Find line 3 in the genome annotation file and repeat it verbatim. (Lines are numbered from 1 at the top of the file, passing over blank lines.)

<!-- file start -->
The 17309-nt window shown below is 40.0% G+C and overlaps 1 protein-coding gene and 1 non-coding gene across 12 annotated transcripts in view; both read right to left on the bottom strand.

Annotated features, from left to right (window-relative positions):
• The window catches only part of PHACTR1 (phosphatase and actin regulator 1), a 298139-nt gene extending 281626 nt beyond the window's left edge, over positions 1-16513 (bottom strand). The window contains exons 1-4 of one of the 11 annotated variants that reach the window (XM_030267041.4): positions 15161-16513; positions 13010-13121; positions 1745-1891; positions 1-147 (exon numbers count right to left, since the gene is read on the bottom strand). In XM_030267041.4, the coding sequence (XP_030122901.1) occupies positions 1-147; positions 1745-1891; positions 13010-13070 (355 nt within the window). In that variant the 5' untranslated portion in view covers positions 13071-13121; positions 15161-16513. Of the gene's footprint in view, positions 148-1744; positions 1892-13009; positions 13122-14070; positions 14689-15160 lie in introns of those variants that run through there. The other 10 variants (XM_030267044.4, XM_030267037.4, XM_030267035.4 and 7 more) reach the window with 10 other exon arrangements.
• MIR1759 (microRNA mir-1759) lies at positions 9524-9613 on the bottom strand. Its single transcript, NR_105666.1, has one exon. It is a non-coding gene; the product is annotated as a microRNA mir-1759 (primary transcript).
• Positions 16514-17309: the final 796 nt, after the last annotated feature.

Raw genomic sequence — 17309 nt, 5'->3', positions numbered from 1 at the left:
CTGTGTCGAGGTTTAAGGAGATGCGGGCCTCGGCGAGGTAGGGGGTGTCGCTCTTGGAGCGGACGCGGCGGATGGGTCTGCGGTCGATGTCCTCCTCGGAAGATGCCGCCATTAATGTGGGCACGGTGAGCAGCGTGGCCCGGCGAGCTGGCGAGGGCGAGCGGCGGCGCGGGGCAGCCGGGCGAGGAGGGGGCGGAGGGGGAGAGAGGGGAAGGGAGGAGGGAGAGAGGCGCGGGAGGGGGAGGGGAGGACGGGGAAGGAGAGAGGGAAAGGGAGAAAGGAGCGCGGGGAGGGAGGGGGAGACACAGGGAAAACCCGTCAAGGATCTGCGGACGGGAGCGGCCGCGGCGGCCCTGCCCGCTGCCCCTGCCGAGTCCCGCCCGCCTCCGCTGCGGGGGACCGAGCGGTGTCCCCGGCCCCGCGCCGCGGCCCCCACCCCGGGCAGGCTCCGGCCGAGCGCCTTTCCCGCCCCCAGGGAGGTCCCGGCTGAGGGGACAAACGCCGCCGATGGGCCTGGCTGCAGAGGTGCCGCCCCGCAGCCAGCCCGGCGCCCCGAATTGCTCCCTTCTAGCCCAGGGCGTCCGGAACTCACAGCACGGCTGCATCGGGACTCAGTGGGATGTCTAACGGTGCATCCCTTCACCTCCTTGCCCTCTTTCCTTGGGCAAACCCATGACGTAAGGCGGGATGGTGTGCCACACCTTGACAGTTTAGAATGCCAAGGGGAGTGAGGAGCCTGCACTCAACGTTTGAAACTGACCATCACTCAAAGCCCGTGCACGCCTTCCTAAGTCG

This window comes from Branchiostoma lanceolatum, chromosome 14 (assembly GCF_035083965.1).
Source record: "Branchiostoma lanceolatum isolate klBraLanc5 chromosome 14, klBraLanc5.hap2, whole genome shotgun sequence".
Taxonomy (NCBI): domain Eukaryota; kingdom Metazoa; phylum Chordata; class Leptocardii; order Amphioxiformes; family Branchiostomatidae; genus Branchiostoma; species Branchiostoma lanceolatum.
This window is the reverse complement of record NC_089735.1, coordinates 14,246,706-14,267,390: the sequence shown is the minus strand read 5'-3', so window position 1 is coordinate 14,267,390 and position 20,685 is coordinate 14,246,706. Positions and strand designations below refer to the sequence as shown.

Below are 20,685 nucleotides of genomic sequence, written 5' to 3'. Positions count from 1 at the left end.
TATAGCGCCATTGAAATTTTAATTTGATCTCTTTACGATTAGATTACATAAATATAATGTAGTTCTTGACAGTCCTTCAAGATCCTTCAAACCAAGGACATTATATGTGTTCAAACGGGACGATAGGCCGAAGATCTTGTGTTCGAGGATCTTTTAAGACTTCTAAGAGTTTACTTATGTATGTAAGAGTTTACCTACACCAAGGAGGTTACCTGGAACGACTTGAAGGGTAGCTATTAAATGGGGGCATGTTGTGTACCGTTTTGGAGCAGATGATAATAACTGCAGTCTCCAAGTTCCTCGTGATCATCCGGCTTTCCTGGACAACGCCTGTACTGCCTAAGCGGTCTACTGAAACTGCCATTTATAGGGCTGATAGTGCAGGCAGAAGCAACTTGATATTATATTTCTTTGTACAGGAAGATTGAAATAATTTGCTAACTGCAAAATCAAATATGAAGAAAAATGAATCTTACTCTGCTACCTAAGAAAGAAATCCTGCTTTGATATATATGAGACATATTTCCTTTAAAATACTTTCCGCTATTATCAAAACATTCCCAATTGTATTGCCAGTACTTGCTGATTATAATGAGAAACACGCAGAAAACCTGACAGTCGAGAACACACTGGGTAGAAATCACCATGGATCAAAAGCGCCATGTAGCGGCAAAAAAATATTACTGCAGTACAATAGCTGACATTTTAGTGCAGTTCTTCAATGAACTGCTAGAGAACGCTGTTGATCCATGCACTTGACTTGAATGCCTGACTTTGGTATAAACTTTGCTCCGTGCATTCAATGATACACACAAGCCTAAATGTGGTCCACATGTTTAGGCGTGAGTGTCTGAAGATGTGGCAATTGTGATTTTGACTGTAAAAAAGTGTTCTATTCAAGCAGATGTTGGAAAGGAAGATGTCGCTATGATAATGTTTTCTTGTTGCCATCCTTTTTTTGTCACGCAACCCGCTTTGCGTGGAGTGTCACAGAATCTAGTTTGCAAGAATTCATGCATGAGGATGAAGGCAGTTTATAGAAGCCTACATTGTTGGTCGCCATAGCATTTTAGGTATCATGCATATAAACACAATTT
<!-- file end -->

• The window catches only part of PHACTR1 (phosphatase and actin regulator 1), a 298139-nt gene extending 281626 nt beyond the window's left edge, over positions 1-16513 (bottom strand). The window contains exons 1-4 of one of the 11 annotated variants that reach the window (XM_030267041.4): positions 15161-16513; positions 13010-13121; positions 1745-1891; positions 1-147 (exon numbers count right to left, since the gene is read on the bottom strand). In XM_030267041.4, the coding sequence (XP_030122901.1) occupies positions 1-147; positions 1745-1891; positions 13010-13070 (355 nt within the window). In that variant the 5' untranslated portion in view covers positions 13071-13121; positions 15161-16513. Of the gene's footprint in view, positions 148-1744; positions 1892-13009; positions 13122-14070; positions 14689-15160 lie in introns of those variants that run through there. The other 10 variants (XM_030267044.4, XM_030267037.4, XM_030267035.4 and 7 more) reach the window with 10 other exon arrangements.